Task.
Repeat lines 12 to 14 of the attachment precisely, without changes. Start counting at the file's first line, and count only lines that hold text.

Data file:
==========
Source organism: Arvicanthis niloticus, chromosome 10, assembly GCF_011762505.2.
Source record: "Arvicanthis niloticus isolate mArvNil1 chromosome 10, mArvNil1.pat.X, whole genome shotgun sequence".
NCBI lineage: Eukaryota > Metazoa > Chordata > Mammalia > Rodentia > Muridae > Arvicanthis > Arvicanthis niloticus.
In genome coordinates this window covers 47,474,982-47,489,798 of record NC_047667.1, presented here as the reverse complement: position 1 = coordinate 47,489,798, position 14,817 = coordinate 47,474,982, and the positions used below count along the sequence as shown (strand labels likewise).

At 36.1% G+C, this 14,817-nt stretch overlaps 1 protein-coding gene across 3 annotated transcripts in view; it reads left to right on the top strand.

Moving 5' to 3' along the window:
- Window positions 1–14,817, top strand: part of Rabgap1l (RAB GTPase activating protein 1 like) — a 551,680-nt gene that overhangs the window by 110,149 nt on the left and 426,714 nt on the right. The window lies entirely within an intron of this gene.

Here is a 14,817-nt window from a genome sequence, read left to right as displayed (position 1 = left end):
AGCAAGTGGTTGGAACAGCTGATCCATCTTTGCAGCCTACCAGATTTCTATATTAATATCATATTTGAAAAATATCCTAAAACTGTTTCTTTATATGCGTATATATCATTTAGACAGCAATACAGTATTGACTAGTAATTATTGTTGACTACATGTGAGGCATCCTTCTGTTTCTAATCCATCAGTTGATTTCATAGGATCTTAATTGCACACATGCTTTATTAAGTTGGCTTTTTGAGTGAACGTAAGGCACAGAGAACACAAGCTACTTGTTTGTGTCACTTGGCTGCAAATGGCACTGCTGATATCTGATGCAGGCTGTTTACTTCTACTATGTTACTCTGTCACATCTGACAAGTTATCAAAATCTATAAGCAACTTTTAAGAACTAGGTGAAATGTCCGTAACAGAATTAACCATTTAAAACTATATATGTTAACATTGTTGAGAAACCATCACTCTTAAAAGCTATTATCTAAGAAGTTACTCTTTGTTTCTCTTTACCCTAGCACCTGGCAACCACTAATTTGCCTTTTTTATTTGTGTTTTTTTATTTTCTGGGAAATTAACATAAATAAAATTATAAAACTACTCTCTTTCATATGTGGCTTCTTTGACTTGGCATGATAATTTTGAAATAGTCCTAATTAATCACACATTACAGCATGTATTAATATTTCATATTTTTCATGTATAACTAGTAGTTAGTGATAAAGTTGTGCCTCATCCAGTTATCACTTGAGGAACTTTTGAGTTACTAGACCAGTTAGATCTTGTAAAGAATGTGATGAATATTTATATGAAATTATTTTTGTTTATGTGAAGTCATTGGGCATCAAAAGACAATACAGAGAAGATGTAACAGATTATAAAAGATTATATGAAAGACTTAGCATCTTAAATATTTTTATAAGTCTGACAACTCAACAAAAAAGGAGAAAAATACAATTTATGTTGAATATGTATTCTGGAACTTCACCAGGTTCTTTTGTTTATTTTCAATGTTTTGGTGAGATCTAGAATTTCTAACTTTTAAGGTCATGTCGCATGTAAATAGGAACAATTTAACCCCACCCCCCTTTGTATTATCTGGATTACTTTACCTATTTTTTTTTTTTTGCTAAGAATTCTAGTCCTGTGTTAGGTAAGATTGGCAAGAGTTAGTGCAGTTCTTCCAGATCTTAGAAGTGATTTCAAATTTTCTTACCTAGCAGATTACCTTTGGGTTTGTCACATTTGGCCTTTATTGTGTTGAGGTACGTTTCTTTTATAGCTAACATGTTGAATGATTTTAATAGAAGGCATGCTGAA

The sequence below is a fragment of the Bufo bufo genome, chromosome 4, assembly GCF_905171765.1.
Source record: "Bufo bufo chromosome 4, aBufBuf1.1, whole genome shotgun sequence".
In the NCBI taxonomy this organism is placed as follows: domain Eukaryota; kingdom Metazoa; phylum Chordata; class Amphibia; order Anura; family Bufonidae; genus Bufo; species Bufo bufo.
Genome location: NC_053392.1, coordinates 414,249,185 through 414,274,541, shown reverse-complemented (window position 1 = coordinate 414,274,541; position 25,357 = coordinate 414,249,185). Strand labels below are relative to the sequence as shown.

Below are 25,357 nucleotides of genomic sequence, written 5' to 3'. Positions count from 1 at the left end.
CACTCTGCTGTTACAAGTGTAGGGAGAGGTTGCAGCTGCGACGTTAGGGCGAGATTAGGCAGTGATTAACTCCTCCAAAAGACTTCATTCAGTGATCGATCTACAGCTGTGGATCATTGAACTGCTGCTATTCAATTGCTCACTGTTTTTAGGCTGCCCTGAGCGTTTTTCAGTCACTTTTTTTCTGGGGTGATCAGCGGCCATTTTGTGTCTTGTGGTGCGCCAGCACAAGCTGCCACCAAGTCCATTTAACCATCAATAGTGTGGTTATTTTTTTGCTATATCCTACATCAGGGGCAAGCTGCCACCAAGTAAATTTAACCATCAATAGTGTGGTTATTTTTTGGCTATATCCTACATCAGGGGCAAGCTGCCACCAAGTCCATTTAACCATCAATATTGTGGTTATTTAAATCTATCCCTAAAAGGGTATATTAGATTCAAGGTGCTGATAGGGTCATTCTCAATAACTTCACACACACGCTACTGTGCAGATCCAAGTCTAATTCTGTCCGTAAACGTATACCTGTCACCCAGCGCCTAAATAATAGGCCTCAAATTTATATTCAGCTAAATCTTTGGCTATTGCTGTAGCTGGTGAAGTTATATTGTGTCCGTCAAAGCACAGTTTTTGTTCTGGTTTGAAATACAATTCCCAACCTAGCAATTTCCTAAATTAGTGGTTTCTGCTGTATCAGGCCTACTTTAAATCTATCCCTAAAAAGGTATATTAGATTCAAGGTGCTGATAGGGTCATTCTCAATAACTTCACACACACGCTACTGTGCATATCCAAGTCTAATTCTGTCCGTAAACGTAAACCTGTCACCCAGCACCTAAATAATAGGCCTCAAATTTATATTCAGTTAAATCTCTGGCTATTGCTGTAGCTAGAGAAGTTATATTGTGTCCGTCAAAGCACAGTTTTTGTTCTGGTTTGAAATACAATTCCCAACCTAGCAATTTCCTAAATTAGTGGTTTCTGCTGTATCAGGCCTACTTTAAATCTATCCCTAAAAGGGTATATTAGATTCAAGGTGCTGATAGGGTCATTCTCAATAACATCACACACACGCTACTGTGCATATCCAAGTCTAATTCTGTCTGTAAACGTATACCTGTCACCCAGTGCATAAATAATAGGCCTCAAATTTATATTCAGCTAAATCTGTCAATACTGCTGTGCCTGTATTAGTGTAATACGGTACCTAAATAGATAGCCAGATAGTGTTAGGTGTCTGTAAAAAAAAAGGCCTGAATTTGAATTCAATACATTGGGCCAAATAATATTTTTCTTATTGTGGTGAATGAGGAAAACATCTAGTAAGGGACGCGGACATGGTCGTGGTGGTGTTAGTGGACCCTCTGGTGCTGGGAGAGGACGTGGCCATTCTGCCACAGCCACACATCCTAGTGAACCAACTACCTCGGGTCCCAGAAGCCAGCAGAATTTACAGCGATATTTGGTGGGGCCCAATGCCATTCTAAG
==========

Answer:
In the NCBI taxonomy this organism is placed as follows: domain Eukaryota; kingdom Metazoa; phylum Chordata; class Amphibia; order Anura; family Bufonidae; genus Bufo; species Bufo bufo.
Genome location: NC_053392.1, coordinates 414,249,185 through 414,274,541, shown reverse-complemented (window position 1 = coordinate 414,274,541; position 25,357 = coordinate 414,249,185). Strand labels below are relative to the sequence as shown.

Below are 25,357 nucleotides of genomic sequence, written 5' to 3'. Positions count from 1 at the left end.